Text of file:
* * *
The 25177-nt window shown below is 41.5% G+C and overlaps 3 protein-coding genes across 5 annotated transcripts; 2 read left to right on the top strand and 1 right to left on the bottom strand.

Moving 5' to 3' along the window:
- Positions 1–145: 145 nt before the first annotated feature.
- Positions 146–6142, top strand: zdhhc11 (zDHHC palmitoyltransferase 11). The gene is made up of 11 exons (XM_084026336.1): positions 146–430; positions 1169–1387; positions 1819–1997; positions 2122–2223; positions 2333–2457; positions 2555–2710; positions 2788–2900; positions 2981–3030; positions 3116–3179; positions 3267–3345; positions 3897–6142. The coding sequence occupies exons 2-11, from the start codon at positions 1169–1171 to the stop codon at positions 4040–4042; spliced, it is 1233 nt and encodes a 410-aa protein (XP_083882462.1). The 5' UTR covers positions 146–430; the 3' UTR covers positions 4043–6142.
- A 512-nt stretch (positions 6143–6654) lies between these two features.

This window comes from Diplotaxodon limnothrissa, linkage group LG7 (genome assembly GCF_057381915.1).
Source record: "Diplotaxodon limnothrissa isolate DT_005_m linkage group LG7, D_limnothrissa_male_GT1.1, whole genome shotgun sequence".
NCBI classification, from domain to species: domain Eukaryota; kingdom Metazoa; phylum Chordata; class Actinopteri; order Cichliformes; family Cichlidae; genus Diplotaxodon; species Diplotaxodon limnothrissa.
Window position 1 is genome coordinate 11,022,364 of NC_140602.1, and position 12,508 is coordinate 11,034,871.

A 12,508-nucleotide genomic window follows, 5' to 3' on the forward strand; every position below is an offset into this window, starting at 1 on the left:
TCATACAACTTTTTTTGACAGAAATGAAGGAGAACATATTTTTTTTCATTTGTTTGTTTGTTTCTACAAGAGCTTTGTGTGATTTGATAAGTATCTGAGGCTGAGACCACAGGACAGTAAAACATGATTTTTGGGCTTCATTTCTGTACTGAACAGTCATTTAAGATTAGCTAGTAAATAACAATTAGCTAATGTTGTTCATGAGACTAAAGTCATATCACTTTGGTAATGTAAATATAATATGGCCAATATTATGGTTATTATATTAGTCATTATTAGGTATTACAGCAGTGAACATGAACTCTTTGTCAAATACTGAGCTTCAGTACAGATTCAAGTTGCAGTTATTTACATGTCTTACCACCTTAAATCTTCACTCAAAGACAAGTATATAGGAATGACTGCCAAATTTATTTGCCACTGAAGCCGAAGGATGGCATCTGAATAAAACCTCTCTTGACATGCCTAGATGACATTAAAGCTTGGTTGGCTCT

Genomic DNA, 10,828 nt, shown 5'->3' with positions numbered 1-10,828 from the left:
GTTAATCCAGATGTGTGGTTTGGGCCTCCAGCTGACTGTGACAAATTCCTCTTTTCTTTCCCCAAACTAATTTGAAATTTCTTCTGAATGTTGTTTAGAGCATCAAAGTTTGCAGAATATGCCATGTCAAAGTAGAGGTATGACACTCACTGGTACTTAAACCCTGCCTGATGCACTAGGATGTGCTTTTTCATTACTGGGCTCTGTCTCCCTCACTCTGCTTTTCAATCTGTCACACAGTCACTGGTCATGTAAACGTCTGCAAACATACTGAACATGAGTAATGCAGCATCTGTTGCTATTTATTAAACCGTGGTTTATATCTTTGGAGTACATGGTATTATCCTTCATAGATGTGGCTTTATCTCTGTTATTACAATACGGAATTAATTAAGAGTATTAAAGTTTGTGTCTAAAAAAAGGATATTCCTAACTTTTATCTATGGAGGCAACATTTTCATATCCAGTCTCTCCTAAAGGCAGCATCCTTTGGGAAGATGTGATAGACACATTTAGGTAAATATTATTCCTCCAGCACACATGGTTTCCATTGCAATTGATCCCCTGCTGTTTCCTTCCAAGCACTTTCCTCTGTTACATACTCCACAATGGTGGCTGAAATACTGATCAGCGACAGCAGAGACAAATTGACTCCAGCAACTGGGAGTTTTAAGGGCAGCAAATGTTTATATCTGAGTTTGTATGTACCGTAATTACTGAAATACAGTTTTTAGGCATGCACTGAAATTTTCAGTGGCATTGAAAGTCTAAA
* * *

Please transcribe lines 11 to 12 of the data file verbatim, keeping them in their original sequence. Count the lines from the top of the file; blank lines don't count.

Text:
TCATACAACTTTTTTTGACAGAAATGAAGGAGAACATATTTTTTTTCATTTGTTTGTTTGTTTCTACAAGAGCTTTGTGTGATTTGATAAGTATCTGAGGCTGAGACCACAGGACAGTAAAACATGATTTTTGGGCTTCATTTCTGTACTGAACAGTCATTTAAGATTAGCTAGTAAATAACAATTAGCTAATGTTGTTCATGAGACTAAAGTCATATCACTTTGGTAATGTAAATATAATATGGCCAATATTATGGTTATTATATTAGTCATTATTAGGTATTACAGCAGTGAACATGAACTCTTTGTCAAATACTGAGCTTCAGTACAGATTCAAGTTGCAGTTATTTACATGTCTTACCACCTTAAATCTTCACTCAAAGACAAGTATATAGGAATGACTGCCAAATTTATTTGCCACTGAAGCCGAAGGATGGCATCTGAATAAAACCTCTCTTGACATGCCTAGATGACATTAAAGCTTGGTTGGCTCT

Genomic DNA, 10,828 nt, shown 5'->3' with positions numbered 1-10,828 from the left: